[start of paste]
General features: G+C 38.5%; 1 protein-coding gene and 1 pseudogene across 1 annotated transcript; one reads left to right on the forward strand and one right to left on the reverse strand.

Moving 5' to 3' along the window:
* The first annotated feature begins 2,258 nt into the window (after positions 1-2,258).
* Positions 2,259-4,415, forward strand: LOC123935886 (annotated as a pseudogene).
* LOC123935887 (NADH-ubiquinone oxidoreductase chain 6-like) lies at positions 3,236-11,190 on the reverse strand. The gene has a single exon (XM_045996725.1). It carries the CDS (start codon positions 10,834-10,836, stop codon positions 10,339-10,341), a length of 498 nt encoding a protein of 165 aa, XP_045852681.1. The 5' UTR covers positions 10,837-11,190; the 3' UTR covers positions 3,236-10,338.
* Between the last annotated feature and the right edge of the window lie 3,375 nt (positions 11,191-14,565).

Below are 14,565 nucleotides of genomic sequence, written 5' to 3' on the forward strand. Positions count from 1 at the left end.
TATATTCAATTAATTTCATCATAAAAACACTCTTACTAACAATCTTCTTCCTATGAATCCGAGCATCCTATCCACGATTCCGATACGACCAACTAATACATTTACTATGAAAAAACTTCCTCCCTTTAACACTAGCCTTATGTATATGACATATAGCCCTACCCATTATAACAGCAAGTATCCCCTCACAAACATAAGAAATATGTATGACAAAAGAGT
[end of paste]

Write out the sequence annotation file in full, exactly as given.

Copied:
General features: G+C 38.5%; 1 protein-coding gene and 1 pseudogene across 1 annotated transcript; one reads left to right on the forward strand and one right to left on the reverse strand.

Moving 5' to 3' along the window:
* The first annotated feature begins 2,258 nt into the window (after positions 1-2,258).
* Positions 2,259-4,415, forward strand: LOC123935886 (annotated as a pseudogene).
* LOC123935887 (NADH-ubiquinone oxidoreductase chain 6-like) lies at positions 3,236-11,190 on the reverse strand. The gene has a single exon (XM_045996725.1). It carries the CDS (start codon positions 10,834-10,836, stop codon positions 10,339-10,341), a length of 498 nt encoding a protein of 165 aa, XP_045852681.1. The 5' UTR covers positions 10,837-11,190; the 3' UTR covers positions 3,236-10,338.
* Between the last annotated feature and the right edge of the window lie 3,375 nt (positions 11,191-14,565).

Below are 14,565 nucleotides of genomic sequence, written 5' to 3' on the forward strand. Positions count from 1 at the left end.
TATATTCAATTAATTTCATCATAAAAACACTCTTACTAACAATCTTCTTCCTATGAATCCGAGCATCCTATCCACGATTCCGATACGACCAACTAATACATTTACTATGAAAAAACTTCCTCCCTTTAACACTAGCCTTATGTATATGACATATAGCCCTACCCATTATAACAGCAAGTATCCCCTCACAAACATAAGAAATATGTATGACAAAAGAGT